songs can be classified into several categories: songs of Winter celebrations and rituals, i.e. Advent,

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Christmas and the New Year; songs of Shrovetide and Lent, songs of Spring and Summer, i.e. Easter
swinging songs, and Easter songs called lalavimai; songs for the feasts of St. George, St. John, St. Peter
and Pentecost. Many rituals and some ritual songs reflect ancient Lithuanian animistic beliefs in which
elements of nature, such as the Sun, thunder, the Moon, Earth, fire and other natural objects were
worshipped and endowed with spiritual characteristics. The rituals and songs also reflect remnants of
plant and death cults. Ancient rituals related to agricultural endeavors are practiced to this day in
Lithuania to protect the farm and the family from hardship and misfortune, to thank the good spirits for
a successful year and to ensure well-being in the coming year through offerings and magical acts.

Winter festivals and songs

The most important Winter festivals commenced when the farm chores had been completed—from
November through the middle of January. In order to ensure a plentiful harvest for the next year,
certain rituals, representing fortune and plenty, were performed. The most important Winter festival is
Christmas, celebrated just before the New Year. The four-week period of Advent preceding Christmas
is a time of staidness and reflection, and the rituals and songs of Advent and Christmas reflect that
mood. Songs can be identified by their refrains.

Shrove Tuesday songs are quite unique. They depict the most important moments of the Shrovetide
ritual: the battle of Spring with a Winter unwilling to yield, boisterous banquets, abundant and satiated
Nature in anticipation of an abundant year. Movement, such as riding sleighs through the fields, often
accompanies them to evoke a good harvest. The songs are usually performed in a unique "shouting"
singing style. Since riding to and fro was such an important Shrove Tuesday ritual, it is distinctly
reflected in the songs. Reference is made to horses, steeds, riding through fields. Another important
Shrove Tuesday ritual was the parade of masqueraders. Special songs, such as beggar songs,
accompany the parade. Most Shrovetide songs are recitative-like and their melodies contain the most
archaic ritual melodic characteristics.

During the Easter celebration and Spring in general, the tradition of swinging on swings was quite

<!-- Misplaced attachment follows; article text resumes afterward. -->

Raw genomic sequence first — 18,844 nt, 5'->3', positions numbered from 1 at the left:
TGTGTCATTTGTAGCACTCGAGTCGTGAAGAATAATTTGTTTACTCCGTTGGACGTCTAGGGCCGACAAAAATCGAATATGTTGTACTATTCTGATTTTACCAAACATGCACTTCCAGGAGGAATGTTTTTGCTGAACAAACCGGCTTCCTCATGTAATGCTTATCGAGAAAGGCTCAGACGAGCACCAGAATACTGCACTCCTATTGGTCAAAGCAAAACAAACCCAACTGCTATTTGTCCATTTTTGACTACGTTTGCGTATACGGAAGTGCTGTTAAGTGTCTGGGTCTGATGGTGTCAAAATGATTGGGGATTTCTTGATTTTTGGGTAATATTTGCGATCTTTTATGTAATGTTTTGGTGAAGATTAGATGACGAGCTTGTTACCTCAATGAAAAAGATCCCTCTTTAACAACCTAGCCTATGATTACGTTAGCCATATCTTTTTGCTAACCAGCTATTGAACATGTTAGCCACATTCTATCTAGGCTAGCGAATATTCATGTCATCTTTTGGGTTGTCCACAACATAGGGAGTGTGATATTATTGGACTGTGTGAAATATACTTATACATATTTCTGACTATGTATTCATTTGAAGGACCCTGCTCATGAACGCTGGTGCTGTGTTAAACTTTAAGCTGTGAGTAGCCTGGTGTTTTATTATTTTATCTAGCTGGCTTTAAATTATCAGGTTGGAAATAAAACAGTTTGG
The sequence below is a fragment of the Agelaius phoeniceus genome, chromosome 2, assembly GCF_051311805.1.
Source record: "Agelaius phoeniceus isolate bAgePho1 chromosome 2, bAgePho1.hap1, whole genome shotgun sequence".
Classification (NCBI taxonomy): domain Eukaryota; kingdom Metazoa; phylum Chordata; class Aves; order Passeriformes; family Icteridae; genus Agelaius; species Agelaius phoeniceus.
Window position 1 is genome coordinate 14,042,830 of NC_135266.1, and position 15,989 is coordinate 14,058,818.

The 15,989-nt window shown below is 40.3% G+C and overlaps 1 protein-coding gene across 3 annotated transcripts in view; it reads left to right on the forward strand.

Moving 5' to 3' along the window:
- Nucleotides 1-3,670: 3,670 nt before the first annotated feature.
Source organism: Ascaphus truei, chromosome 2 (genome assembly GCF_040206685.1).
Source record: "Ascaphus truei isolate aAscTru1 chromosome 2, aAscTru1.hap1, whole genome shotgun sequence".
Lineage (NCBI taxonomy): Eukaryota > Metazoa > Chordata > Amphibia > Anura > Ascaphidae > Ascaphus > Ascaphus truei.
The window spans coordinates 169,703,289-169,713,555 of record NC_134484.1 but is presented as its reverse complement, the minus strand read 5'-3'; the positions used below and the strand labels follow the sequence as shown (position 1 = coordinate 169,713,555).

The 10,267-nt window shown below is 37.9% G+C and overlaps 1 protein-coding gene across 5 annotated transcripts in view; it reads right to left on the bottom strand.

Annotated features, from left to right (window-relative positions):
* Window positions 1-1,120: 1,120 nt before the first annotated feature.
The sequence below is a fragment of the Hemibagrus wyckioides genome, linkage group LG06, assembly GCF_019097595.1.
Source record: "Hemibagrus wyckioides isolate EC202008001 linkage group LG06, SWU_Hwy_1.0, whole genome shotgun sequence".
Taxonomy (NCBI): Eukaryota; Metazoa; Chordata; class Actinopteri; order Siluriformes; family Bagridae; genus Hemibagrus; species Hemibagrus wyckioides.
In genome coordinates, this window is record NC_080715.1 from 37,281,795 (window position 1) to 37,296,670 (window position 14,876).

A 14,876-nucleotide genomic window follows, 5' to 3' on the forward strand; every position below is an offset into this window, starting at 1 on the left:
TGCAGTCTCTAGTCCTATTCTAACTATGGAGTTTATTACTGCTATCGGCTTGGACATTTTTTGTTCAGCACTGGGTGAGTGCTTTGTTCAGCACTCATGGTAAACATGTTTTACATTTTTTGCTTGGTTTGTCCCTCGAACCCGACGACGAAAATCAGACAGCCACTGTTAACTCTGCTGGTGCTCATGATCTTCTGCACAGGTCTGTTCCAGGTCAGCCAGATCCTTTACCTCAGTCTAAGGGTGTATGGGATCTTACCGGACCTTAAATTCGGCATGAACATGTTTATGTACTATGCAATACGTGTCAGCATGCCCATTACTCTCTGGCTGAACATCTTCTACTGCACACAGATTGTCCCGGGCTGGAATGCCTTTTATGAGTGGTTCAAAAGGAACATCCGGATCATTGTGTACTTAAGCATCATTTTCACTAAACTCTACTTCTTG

widespread (in some places during Shrove Tuesday as well). Swinging has magical powers, which
induces everything, flax in particular, to grow more quickly. The melodic rhythm of these songs is of
particular importance, since it has to do with the movement of swinging. Tonally the swinging songs
resemble archaic work songs.

The songs of the feast of St. George are associated with the reawakening of Spring. The Spring feast of
Pentecost (or Whitsunday in Great Britain) is the celebration of renewal and flourishing greenery.
Before and after Pentecost, tradition demanded that everyone "visit" the crops. Songs called paruginės
(from the word rugiai—rye) associated with this tradition can still be encountered in eastern Lithuania.
They were sung by women, who walked through the fields in groups, "visiting" the crops. They sang of
the cornflower, of the picking of hops, about relations between daughters-in-law and mothers-in-law,
and in some there is reference to the actual "visiting."

There are not many songs accompanying the feast of St. John which have survived. Those songs that
have been written down make passing reference to the feast, although the rituals themselves are widely
practiced to this day. One of the most widespread traditions is the visiting of fields between the feasts
of St. John and St. Peter. The feast of St. John is also known as the Kupolė festival (kupolės are
medicinal herbs, gathered on the eve of St. John's.) Most of the St. John songs which have survived are

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found in northern Lithuania, including exemplars of the unique polyphonic sutartinė form. The feasts of
St. John and St. Peter marked the end of the calendar festival song cycle.

Songs which were sung during the Summer and the Fall accompanied chores and belong to the genre of
work songs. The exception is Vėlinės on November 2nd during which the dead were commemorated
(vėlė is the word for soul). However, there are no specific songs that have been recorded relating to this
day. Laments and orphans' songs are often associated with Vėlinės.

Work songs

Work songs are among the oldest forms of folklore. They came into being when rudimentary manual
labor was employed. As farm implements improved and the management of labor changed, many work
songs were no longer suitable for accompanying the tasks and began to disappear. Many of the songs
became divorced from the specific job and became lyrical songs on the subject of work to be sung at
any time. Work songs vary greatly in function and age. There are some very old examples, which have
retained their direct relation with the rhythm and process of the work to be done. Later work songs sing
more of a person's feelings, experiences and aspirations. The older work songs more accurately relate
the various stages of the work to be done. They are categorized according to their purpose on the farm,
in the home, and so on.

• Herding songs
• Sheparding songs
• Ploughing songs
• Haymaking songs
• Rye harvesting songs
• Oat harvesting, flax and buckwheat pulling and hemp gathering songs
• Milling songs
• Spinning and weaving songs
• Laundering songs
• Fishing songs
• Hunting songs
• Berry picking and mushroom gathering songs